Waste-free healthy lunches
School Lunch Advice from the Director of a Childcare Center
by Amy L. Thomas
Pack a School Lunch with Punch the Obento Way
The Successful School Lunch
The Battle for the School Lunchroom
As another school year has started, many parents start thinking about packing lunches and snacks for their children. As the director of a childcare center, I see a variety of food come in from home. I am always surprised at the amount that is wasted each day, and I have spoken with the custodians and school lunch personnel at various public schools who have reported they see the same thing, which is good (and expensive) food thrown out in the garbage.
In a tight economy, it is important not to waste anything, especially something as important and expensive as food. Here are some ideas and tips to help give your kids the nutrition they need while saving money on your food budget each week.
- Invest in some small, portable plastic containers in various shapes. Get some that will hold fruit or vegetables, sandwiches and leftovers. You will also want a lunch container, either a lunchbox or a lined reusable bag that will keep foods cold with a small ice pack. These containers are fairly inexpensive or can be free as promotional items from various businesses. Give your child markers, stickers, etc. and have them decorate their own lunch bag to personalize it.
- Never buy pre-packaged items. Although it may be more convenient to just throw a store container of fruit cocktail into the lunch, it is costing you double. Instead buy large cans and spoon some into your own reusable containers. That pre-packaged ham, cheese and cracker lunch that comes with a drink and a small candy bar is not only nutritionally full of fat and calories, but also it is costing four times as much as packing the same amount of food from your own kitchen.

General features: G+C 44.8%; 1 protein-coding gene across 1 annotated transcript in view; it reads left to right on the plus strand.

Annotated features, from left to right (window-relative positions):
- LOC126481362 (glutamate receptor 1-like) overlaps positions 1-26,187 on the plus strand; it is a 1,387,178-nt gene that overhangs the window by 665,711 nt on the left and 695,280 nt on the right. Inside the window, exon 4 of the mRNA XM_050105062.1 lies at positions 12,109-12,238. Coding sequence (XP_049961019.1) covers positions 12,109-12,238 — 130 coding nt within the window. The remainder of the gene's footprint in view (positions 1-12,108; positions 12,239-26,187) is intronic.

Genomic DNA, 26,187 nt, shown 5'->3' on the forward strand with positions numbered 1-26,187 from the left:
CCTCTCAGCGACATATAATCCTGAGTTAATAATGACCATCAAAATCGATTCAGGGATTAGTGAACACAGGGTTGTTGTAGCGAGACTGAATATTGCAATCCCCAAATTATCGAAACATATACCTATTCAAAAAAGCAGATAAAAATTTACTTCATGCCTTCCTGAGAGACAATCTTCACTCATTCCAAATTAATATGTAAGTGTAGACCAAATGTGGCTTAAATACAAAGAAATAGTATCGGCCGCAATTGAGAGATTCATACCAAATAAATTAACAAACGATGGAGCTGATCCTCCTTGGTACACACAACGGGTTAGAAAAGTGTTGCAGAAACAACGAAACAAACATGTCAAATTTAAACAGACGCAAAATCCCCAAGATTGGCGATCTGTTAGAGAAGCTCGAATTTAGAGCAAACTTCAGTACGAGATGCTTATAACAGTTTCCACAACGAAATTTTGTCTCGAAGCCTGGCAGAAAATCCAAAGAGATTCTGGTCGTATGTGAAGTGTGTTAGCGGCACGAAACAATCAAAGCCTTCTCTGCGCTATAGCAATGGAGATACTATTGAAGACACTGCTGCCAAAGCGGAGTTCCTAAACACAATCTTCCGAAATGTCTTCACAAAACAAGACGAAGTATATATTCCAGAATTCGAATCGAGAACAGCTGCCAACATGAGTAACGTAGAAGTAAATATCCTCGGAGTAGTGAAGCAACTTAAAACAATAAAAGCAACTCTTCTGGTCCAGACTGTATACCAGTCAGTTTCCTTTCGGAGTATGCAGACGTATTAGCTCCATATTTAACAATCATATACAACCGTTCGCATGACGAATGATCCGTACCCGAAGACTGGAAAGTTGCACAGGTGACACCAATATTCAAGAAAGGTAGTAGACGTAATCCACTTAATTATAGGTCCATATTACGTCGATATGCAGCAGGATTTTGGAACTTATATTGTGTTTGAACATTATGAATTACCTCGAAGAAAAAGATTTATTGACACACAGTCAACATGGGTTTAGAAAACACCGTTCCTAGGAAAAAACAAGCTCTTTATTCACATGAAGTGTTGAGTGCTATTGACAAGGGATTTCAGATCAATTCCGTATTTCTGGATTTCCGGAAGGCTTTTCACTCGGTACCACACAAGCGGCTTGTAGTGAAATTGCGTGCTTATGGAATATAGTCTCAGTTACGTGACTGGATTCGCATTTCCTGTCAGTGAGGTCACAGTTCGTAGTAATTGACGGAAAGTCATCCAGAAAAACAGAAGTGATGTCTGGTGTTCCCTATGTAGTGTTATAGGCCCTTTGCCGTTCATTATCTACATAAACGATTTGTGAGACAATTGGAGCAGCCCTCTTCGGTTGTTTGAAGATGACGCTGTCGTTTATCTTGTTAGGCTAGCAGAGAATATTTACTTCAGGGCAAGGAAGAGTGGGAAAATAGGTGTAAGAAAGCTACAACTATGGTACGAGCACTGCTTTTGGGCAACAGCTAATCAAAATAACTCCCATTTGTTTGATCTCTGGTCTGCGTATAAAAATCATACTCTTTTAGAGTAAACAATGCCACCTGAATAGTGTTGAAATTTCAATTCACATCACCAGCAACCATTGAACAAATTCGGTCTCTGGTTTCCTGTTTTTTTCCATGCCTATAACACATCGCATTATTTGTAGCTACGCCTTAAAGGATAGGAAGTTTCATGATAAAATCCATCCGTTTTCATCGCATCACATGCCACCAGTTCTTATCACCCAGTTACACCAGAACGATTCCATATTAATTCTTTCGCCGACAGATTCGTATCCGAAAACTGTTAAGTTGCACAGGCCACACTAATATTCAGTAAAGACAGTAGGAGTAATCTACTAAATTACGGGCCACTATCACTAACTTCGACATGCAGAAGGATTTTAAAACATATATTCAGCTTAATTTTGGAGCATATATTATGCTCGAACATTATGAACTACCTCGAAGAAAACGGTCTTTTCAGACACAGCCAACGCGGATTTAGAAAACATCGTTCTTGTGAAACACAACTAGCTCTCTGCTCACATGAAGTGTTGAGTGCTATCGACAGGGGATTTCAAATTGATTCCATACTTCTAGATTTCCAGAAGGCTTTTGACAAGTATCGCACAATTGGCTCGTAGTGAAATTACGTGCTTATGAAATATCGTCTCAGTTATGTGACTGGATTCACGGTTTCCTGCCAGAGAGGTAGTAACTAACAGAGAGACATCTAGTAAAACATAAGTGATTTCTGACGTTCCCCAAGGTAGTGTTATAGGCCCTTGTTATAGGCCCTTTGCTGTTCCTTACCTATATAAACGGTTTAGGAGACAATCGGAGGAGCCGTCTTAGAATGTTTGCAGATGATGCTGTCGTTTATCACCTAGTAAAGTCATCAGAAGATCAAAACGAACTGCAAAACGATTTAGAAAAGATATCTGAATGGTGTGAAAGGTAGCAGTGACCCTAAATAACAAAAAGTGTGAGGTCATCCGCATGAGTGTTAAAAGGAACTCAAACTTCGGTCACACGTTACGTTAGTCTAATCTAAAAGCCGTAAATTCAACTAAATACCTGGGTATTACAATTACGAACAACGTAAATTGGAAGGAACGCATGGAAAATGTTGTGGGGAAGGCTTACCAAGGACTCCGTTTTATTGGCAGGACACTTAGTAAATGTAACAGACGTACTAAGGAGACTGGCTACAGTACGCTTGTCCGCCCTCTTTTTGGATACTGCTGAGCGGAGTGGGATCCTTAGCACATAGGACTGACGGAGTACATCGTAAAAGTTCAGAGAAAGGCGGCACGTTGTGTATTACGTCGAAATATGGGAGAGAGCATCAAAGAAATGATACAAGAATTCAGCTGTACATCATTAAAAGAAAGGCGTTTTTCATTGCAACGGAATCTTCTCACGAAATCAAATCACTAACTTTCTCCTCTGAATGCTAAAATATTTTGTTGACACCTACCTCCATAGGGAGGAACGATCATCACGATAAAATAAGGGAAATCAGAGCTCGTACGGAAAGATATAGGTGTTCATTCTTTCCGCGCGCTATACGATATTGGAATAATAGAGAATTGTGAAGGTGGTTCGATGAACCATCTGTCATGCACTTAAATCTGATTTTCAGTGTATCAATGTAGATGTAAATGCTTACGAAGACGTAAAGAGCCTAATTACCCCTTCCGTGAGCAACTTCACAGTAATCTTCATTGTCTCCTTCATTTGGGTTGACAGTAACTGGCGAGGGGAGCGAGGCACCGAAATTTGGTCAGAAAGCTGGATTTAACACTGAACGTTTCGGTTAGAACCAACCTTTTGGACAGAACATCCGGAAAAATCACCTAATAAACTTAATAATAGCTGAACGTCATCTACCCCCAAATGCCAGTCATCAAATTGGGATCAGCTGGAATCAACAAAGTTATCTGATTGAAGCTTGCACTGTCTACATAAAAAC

- Don't fall for the "Jimmy had this" syndrome. That may work for Jimmy and his family, but stay true to what you want your kids to eat. Explain this to them. A store bought sub sandwich, chips and a soda are something your family may enjoy on the weekends, but is not what you want to have your kid eat every day for lunch at school.
- Ask what your child wants and really listen. They can give you the information you need to make good choices that will actually get eaten and not thrown out in the trash. Why assume you know what they like? They will know you respect their ideas and what they have to say.
- Plan ahead. Sunday night is a good time to figure out lunches for the week. Get the lunch boxes or bags and containers ready to go. You will save a lot of time if you have some sort of organized method, and ultimately save money by not grabbing items haphazardly when rushing to prepare the lunch for the day.
- Check out alternatives to the grocery store. Bakery outlets have great deals on bread, cakes, and cookies. Dollar stores have the best prices on other snacks that can be bought for a great price in a large quantity and then divided up into individual sizes for lunches.
- Have your kids bring home their leftovers. Teach them not to throw anything out at school. In our childcare, we always put the uneaten and unopened food back in the lunch boxes. Not only does this reduce waste and allows some food to be used again; it gives parents a chance to see what their child is eating and what he or she is not. Avoid over-packing and expecting kids to eat everything. Teaching children to recognize when they are full is an essential skill and can help avoid both childhood and adult obesity.
- Any food is boring if it is the only choice day after day. Use cookie cutters to make fun shapes out of sandwiches. Put condiment packets into the lunchbox to accompany the sandwich or meal. You can take the extras you get in drive-thrus and have them on hand in the cupboard. Use different breads such as tortillas, pita rolls and/or bakery rolls.
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Using a few money saving strategies and some organization can make school lunches simple, nutritious and economical. Enjoy this special time with your child.
Reviewed August 2017
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